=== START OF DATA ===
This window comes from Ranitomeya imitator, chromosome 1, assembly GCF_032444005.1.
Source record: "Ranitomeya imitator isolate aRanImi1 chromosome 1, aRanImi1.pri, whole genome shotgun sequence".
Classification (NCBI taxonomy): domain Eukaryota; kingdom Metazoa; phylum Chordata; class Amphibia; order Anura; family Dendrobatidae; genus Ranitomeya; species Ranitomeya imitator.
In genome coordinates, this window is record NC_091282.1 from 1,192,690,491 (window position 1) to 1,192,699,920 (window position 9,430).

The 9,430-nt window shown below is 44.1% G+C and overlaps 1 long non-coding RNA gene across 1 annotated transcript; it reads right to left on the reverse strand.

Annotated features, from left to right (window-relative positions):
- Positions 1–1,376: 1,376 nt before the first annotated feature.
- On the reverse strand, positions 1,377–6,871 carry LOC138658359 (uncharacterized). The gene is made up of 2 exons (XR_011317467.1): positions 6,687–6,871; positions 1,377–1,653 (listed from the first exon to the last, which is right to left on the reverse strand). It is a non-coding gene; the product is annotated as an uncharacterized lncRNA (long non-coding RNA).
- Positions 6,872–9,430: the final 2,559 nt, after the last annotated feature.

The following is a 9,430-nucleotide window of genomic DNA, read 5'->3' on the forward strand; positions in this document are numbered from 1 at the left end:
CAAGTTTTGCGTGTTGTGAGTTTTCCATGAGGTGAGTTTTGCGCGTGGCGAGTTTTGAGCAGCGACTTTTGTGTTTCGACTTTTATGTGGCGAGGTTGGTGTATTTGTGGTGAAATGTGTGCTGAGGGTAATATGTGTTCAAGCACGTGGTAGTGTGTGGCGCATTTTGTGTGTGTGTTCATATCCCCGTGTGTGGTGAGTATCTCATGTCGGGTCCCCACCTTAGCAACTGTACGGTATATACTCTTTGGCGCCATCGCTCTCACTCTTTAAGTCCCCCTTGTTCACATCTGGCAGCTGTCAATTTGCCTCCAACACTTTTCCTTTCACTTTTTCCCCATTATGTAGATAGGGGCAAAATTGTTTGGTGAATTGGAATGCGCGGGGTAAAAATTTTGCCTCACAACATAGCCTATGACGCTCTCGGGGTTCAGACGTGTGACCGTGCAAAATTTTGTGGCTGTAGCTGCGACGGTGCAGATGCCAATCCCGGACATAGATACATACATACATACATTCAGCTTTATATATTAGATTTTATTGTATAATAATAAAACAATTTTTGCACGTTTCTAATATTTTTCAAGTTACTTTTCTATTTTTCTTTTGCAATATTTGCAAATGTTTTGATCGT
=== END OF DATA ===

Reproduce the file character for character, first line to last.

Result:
This window comes from Ranitomeya imitator, chromosome 1, assembly GCF_032444005.1.
Source record: "Ranitomeya imitator isolate aRanImi1 chromosome 1, aRanImi1.pri, whole genome shotgun sequence".
Classification (NCBI taxonomy): domain Eukaryota; kingdom Metazoa; phylum Chordata; class Amphibia; order Anura; family Dendrobatidae; genus Ranitomeya; species Ranitomeya imitator.
In genome coordinates, this window is record NC_091282.1 from 1,192,690,491 (window position 1) to 1,192,699,920 (window position 9,430).

The 9,430-nt window shown below is 44.1% G+C and overlaps 1 long non-coding RNA gene across 1 annotated transcript; it reads right to left on the reverse strand.

Annotated features, from left to right (window-relative positions):
- Positions 1–1,376: 1,376 nt before the first annotated feature.
- On the reverse strand, positions 1,377–6,871 carry LOC138658359 (uncharacterized). The gene is made up of 2 exons (XR_011317467.1): positions 6,687–6,871; positions 1,377–1,653 (listed from the first exon to the last, which is right to left on the reverse strand). It is a non-coding gene; the product is annotated as an uncharacterized lncRNA (long non-coding RNA).
- Positions 6,872–9,430: the final 2,559 nt, after the last annotated feature.

The following is a 9,430-nucleotide window of genomic DNA, read 5'->3' on the forward strand; positions in this document are numbered from 1 at the left end:
CAAGTTTTGCGTGTTGTGAGTTTTCCATGAGGTGAGTTTTGCGCGTGGCGAGTTTTGAGCAGCGACTTTTGTGTTTCGACTTTTATGTGGCGAGGTTGGTGTATTTGTGGTGAAATGTGTGCTGAGGGTAATATGTGTTCAAGCACGTGGTAGTGTGTGGCGCATTTTGTGTGTGTGTTCATATCCCCGTGTGTGGTGAGTATCTCATGTCGGGTCCCCACCTTAGCAACTGTACGGTATATACTCTTTGGCGCCATCGCTCTCACTCTTTAAGTCCCCCTTGTTCACATCTGGCAGCTGTCAATTTGCCTCCAACACTTTTCCTTTCACTTTTTCCCCATTATGTAGATAGGGGCAAAATTGTTTGGTGAATTGGAATGCGCGGGGTAAAAATTTTGCCTCACAACATAGCCTATGACGCTCTCGGGGTTCAGACGTGTGACCGTGCAAAATTTTGTGGCTGTAGCTGCGACGGTGCAGATGCCAATCCCGGACATAGATACATACATACATACATTCAGCTTTATATATTAGATTTTATTGTATAATAATAAAACAATTTTTGCACGTTTCTAATATTTTTCAAGTTACTTTTCTATTTTTCTTTTGCAATATTTGCAAATGTTTTGATCGT